8. Virtuosa Classic by Linotype, $29.99
    Virtuosa Classicis the 21st century OpenType re-release of a classic Hermann Zapf design, his very first script typeface, Virtuosa. Based on the same sketches that would inspire Zapfino 50 years later, Hermann Zapf developed Virtuosa in 1948-49. It was originally released in metal in 1952. Virtuosa nova is an English copperplate script with character. The font includes two form variants for each capital letter, and there are a number of lowercase alternates and ligatures, too.
  9. Revolte by Wiescher Design, $39.50
    Whenever I see clippings on TV of demonstrations, protesting against this or that, with people holding up signs, I am surprised about the signs being professionally printed or plotted in Helvetica or Futura condensed. I've even seen signs in Zapfino! That doesn't really cut it, it doesn't look much like a real protest. So I decided to give the protesting world a real good font for the occasion. In German a Revolte is an uprising, I thought that was a good name for the font. Hasta la victoria siempre from your revolutionary type designer Gert Wiescher.
  10. Despeinada by EdyType, $60.00
    Despeinada, which means "uncombed" in Spanish, is a loose script, perfect for when you want to convey informality. It'll look good in a long text, or when a few rough and spontaneous word are needed... Being a packaging designer, my faces are mostly oriented toward that sector, although they won't look in any way out of place in the editorial world or in advertising, for example. This face was generated in the University of Barcelona Master of Typography, in 2010, where I dictated the “Practicum” It's a very versatile design that can be used in small sizes or enlarged as needed. It won't deceive you! I think that this particular face is halfway between Mistral and Zapfino: rough but clean at the same time. None of its glyphs follow any order, nor do their weights... In short, if you start writing with Despeinada you won't want to stop.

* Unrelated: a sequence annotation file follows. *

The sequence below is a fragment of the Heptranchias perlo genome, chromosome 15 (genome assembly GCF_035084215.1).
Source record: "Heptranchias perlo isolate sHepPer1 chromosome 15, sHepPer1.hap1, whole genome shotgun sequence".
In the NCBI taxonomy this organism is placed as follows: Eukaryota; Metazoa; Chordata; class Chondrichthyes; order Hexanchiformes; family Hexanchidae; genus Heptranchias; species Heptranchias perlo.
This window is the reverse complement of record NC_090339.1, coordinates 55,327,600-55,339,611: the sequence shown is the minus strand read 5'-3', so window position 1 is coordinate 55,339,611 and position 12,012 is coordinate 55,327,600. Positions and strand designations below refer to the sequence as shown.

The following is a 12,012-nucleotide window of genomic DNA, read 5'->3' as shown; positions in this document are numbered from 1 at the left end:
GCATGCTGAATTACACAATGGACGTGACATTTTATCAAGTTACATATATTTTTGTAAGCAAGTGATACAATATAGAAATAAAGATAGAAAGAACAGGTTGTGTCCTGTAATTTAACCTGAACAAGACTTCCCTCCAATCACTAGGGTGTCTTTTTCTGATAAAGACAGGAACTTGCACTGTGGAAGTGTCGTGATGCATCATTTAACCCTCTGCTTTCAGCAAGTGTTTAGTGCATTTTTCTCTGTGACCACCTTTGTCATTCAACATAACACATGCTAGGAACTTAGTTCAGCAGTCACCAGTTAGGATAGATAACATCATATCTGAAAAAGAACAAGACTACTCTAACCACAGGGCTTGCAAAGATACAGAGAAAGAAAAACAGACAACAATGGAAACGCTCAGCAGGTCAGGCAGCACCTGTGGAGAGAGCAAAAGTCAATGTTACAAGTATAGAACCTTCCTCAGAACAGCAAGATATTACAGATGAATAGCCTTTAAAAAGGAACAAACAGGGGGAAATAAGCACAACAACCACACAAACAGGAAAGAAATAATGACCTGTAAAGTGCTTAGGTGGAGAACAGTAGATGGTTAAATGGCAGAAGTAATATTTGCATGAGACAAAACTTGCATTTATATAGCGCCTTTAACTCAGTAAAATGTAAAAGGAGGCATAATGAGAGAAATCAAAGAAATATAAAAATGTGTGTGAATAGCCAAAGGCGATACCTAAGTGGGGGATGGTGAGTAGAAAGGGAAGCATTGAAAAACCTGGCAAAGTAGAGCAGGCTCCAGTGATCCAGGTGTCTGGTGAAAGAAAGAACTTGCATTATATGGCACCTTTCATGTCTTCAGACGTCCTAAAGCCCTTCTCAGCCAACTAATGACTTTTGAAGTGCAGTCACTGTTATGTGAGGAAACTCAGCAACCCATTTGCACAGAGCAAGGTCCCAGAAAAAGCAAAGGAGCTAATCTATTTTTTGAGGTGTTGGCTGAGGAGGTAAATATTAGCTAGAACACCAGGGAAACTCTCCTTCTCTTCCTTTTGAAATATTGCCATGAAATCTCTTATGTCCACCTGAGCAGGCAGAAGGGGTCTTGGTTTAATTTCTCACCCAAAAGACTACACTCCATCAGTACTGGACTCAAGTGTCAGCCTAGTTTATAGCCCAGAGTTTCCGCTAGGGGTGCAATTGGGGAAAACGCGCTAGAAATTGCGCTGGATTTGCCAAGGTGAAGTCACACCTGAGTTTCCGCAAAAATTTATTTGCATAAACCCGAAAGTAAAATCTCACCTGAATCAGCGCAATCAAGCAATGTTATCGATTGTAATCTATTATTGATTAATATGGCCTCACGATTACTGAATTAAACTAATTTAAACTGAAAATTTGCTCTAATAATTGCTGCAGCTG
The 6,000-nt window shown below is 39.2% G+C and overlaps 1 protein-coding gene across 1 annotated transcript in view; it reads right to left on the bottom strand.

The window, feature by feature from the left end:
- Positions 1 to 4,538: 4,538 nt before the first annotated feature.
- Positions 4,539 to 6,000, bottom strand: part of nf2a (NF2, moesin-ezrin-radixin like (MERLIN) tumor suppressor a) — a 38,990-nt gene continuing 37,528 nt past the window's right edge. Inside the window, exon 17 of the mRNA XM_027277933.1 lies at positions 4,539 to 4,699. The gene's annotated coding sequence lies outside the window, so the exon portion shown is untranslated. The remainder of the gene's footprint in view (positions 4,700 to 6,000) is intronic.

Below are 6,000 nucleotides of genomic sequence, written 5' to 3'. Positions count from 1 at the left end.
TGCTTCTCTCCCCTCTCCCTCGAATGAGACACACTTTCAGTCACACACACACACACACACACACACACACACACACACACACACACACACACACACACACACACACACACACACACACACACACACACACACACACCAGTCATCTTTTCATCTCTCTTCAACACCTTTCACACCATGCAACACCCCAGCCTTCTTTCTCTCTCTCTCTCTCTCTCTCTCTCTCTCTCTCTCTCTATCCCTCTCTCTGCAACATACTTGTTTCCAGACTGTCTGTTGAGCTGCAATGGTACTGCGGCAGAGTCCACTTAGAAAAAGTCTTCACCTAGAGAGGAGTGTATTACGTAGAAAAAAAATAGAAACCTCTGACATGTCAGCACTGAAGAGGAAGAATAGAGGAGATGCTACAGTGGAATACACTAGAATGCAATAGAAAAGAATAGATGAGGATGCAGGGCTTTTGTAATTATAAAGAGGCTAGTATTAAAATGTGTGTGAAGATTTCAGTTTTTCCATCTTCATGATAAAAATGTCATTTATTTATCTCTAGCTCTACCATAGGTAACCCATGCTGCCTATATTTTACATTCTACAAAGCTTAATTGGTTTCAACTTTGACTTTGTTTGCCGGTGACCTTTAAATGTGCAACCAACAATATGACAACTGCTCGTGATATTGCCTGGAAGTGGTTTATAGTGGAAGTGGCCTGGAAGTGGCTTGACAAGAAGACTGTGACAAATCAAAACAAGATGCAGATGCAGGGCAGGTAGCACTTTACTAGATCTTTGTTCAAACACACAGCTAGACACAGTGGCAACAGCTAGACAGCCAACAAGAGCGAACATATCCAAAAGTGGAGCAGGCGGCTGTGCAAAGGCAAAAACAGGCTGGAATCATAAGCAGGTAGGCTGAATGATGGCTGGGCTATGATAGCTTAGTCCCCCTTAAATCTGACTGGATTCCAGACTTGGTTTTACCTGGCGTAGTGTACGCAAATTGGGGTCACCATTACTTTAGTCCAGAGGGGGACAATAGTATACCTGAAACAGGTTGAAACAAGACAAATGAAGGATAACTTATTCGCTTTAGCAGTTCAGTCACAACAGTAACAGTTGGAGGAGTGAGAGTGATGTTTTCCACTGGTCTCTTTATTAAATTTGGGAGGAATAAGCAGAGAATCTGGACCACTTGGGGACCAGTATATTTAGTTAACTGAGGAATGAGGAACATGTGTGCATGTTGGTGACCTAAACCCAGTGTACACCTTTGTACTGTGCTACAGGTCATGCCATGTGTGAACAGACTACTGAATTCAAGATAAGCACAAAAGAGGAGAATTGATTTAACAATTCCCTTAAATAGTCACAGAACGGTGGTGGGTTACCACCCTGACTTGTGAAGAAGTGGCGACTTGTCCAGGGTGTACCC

11. Kamuy by Andinistas, $39.95
    Kamui is a font designed by Carlos Fabian Camargo G. and used to write headlines. Its strategy makes it ideal for covers and advertisements with Japanese-style manga comics requiring latin style. Precisely its purpose was inspired by typographical classics such as Mistral by R. Excoffon and Zapfino by H. Zapf that then were diluted by separate strokes as blackletter calligraphy. However, high doses of miscegenation and lettering untimely torn between 50% esthetic and 50% legibility. That way his radical expression is highly profitable for composing and designing words and phrases with Eastern look. And more importantly, the writing seems drawn quickly with thin-tipped brush staining over a rough surface, from that process comes the idea of corroded outlines and changes in contrast. In conclusion, some diagonal strokes, horizontal, curved and vertical stand or hide from their simulation of scarcity or abundance of ink clots. That way each stroke seems inconsistent, footprint of the 423 brush drawing glyphs in Regular Kamuy. In that sense, the OpenType features included are: Standard Ligatures, Contextual Alternates, discretionary ligatures, swash, stylistic alternates, alternatives for titles, ordinals, fractions. And to end the Variable “Kamuy Dingbats” has is 52 fictitious drawings and zamurais.